Changing email provider in the age of 2FA

illustrations illustrations illustrations illustrations illustrations illustrations illustrations

Published on 10 March 2022 by Andrew Owen


Changing email provider is simple, right? Wrong. After the week I’ve had, I think there’s an argument that you should be able to transfer your email address to another provider, just like you can with a cell number. Of course, there are technical impediments to this. But I can foresee a future where your email address is unique to you and isn’t tied to the service provider’s domain at all. Or maybe we’ll all just use a DNA reader to log in.

If you’ve ever had to change your cell number, you know that can be a pain. But with so many websites now using email for two-factor authentication, if you were to lose access to your email, how bad would that be?

Hopefully you’ll never be in the situation I found myself in. I had over 200 online accounts linked to my primary email address, and there was a credible risk of me not being able to access that email from the end of the week. While I’d still be able to access my accounts, if I had to do a password reset on any of them I’d be out of luck.

With the rise in cyber crime (I got an extortion email that I traced back to an Azure cluster in the US while I was doing the update), two-factor authentication has become the norm. For older accounts where they don’t have your cell number, they fall back on using your email address. So if there’s a problem with your account, such as it being deactivated due to lack of use, you’ll need access to your email address to reactivate it. Which means, you want to make absolutely sure that your email provider isn’t going to disappear. What I should’ve done was set up mail forwarding from a domain that I own the rights to. But that would’ve taken extra time and I had a hard deadline approaching.

Friends were surprised by the number of accounts I had to change, but I suspect there are two reasons for this. First, I registered almost all the accounts before single sign-on with services like Facebook and Google was available. Second, I’ve been using a password manager for nearly a decade, so I have a comprehensive list of all the sites I’m registered with. I suspect it’s not uncommon for people to have this many accounts, it’s simply that they’ve forgotten about them and their personal identifiable information is sitting out there waiting to be harvested.

Because email is now commonly used for two-factor authentication, most sites make it difficult or even impossible to change your email address. This is particularly true of financial institutions. As a result, I spent a lot of time on calls to customer support. I’m pleased to say that every single person I dealt with was really helpful.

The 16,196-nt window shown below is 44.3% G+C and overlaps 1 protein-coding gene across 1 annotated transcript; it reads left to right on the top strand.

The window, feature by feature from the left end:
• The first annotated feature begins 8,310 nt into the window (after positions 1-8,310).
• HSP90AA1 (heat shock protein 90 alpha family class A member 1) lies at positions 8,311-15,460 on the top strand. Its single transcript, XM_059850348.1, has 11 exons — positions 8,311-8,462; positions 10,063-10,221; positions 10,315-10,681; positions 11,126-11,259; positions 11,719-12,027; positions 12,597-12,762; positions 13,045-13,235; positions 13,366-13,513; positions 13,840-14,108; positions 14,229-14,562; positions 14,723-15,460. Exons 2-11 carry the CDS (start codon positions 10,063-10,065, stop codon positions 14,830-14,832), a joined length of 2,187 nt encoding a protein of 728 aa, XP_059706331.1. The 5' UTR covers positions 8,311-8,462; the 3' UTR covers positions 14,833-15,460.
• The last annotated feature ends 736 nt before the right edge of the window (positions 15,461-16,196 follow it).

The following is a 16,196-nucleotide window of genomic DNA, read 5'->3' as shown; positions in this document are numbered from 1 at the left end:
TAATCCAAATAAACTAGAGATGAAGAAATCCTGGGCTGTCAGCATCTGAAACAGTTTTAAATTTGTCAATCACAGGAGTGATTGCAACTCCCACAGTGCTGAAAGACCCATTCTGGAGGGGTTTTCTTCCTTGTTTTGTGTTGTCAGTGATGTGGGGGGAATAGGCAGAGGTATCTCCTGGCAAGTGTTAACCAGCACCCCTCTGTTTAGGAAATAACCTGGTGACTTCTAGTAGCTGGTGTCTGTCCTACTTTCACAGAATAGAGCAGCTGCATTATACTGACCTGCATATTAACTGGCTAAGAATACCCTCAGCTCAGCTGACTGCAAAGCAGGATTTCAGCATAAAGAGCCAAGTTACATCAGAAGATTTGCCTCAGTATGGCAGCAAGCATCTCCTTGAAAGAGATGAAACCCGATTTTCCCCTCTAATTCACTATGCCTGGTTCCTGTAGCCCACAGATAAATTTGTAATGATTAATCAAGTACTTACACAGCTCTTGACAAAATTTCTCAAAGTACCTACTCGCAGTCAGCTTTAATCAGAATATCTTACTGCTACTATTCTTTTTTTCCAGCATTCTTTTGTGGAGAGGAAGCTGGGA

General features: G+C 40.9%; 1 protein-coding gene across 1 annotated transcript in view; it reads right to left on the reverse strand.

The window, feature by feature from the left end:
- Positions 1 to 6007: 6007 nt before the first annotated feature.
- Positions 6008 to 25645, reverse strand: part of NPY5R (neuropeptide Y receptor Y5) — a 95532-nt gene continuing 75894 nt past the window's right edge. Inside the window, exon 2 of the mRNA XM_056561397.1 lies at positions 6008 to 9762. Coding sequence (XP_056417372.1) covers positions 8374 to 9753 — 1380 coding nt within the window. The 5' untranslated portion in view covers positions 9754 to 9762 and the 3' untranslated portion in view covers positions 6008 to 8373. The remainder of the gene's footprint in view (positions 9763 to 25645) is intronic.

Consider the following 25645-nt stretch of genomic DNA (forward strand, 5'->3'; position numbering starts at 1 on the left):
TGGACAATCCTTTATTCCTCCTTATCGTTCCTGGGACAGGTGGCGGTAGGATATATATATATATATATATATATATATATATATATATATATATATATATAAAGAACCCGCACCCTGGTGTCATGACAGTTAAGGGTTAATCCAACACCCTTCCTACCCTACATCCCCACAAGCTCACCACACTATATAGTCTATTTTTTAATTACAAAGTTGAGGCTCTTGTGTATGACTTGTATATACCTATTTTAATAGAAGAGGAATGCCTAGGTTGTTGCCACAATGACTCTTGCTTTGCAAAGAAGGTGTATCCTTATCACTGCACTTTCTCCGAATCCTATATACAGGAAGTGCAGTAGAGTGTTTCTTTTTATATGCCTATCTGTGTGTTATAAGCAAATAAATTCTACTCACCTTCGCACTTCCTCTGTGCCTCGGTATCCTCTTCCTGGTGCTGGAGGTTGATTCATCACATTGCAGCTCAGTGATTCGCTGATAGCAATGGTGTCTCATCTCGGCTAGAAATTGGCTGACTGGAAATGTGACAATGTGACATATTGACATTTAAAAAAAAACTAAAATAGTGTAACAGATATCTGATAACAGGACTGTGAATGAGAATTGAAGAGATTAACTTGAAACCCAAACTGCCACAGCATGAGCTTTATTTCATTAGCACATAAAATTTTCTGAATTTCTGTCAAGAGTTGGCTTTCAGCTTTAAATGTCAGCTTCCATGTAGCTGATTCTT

Aside from all the online accounts, I also had to deal with a vast number of mailing list subscriptions. I rarely have time to read all the emails I get as it is, so aside from one or two lists that are important to me, I unsubscribed. All told, I think it took me about 32 hours of time to get it all sorted. But on the upside, all my details are now up-to-date on every site, and I was able to get rid of about 20 dead sites from my list.

One thing that sped things up was that I didn’t have to download 23 years of emails, because I’d already set up a Roundcube mail server on my NAS drive that automatically offlines my emails (and is backed up to local and secure remote storage). And the moral of the story is, before you name your child, think about what their email address should be and then register it with a provider you expect to still be around in 100 years time.


As it happened, it wasn’t Russia that cut me off from my email provider, it was my own ISP. Fortunately, I’m still able to access the account using my cell phone over 4G. This was important because of course I didn’t have every single account registered in my password manager. And then later in the year the password management service I used suffered an intrusion and a lot of people abandoned the service. The lesson there is to not use weak passwords, especially those containing dictionary words or substitutes, for your master password. And don’t reuse passwords. Personally, I’d rather use a password management service that’s upfront about it when there’s an intrusion than one that claims to have never had an intrusion.